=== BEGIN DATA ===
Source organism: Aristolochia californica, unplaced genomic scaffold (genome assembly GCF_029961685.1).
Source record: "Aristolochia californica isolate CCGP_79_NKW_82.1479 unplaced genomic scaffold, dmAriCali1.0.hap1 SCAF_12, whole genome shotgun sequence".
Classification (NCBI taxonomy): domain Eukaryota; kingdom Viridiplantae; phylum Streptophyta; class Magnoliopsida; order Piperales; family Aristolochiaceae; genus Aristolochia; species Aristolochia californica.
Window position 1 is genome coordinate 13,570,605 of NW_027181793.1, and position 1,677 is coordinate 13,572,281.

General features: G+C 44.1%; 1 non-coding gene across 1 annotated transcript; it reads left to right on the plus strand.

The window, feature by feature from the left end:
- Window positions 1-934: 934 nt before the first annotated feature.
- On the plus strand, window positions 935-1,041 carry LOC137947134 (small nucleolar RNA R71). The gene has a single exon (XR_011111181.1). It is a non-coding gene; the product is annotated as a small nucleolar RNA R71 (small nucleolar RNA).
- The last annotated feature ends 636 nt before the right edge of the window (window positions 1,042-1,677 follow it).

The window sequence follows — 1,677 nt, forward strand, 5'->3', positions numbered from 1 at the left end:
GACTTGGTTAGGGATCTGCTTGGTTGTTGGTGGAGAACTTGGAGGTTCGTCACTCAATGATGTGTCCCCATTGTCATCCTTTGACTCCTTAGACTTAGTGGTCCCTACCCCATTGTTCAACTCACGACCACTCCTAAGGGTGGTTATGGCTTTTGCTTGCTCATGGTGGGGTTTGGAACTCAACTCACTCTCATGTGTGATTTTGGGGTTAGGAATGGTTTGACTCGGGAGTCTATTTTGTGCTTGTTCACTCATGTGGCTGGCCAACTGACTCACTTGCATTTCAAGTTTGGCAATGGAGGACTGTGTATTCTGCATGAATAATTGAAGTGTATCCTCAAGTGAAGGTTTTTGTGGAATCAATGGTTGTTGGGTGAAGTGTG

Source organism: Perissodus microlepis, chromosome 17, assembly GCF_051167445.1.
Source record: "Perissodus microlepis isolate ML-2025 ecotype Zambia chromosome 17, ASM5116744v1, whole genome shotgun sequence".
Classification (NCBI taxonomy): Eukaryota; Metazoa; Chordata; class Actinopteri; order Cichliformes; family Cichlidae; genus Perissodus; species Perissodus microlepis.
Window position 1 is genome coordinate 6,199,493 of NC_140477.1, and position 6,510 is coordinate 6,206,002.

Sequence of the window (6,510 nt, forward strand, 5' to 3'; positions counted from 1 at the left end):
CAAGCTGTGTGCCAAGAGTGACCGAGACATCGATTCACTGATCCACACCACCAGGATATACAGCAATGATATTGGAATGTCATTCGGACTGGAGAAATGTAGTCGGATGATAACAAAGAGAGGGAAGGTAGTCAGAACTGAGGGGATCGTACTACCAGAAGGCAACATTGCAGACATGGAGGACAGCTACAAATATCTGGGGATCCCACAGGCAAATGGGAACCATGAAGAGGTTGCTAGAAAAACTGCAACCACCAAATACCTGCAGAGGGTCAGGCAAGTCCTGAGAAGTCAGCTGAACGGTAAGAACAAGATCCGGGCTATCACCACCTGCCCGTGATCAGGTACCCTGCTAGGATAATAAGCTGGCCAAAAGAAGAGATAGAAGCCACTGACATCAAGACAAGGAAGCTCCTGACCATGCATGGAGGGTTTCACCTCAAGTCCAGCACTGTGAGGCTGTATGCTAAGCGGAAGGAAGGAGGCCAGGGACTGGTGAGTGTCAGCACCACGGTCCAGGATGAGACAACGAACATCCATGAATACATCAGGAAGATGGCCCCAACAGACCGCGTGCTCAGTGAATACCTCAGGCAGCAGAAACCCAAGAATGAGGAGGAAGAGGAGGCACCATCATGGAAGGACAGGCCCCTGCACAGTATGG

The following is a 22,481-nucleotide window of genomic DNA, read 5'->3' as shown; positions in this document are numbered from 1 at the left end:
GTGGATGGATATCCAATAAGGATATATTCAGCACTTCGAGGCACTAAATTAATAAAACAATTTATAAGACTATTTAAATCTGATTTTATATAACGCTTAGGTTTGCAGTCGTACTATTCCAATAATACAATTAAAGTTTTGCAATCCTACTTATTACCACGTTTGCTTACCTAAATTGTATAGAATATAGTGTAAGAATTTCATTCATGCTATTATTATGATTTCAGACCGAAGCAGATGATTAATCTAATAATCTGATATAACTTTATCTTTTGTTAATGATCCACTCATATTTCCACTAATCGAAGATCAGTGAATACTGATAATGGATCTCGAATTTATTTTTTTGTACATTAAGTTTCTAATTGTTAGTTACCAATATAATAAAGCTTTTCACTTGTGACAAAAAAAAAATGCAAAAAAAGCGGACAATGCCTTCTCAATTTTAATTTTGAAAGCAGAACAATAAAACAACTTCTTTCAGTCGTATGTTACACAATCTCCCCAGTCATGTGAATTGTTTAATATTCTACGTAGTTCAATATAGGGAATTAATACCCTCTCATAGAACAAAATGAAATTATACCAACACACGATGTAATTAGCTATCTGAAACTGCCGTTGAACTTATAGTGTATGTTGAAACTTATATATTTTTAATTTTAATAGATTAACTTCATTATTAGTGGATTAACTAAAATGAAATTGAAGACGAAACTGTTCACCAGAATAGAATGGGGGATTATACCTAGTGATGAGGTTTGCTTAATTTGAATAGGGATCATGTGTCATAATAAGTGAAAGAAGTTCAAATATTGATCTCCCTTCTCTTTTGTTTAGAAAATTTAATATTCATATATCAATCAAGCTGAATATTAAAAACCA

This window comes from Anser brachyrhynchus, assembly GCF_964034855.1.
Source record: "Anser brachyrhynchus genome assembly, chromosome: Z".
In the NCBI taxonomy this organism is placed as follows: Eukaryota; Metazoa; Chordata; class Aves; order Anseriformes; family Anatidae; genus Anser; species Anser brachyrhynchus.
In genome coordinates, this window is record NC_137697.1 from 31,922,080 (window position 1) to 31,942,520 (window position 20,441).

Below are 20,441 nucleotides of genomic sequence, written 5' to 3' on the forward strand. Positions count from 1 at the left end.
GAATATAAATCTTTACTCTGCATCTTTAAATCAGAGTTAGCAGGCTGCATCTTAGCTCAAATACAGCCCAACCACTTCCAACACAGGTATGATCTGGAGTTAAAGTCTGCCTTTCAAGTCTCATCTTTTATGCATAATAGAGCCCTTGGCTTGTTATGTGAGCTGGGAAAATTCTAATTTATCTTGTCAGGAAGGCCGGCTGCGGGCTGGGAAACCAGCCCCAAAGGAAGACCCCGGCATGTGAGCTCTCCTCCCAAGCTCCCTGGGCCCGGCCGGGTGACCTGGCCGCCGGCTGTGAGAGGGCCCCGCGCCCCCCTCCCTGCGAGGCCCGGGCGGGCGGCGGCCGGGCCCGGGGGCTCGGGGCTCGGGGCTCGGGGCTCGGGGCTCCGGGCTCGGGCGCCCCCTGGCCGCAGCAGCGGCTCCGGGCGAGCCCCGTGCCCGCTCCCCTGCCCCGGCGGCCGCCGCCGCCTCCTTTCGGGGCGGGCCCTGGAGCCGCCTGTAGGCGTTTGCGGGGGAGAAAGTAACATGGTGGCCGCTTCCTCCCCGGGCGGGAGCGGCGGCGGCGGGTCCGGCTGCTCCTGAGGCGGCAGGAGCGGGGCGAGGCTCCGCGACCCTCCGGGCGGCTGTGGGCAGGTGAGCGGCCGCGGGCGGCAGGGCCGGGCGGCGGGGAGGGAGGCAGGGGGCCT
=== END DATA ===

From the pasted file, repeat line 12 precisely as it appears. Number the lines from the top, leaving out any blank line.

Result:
Source organism: Perissodus microlepis, chromosome 17, assembly GCF_051167445.1.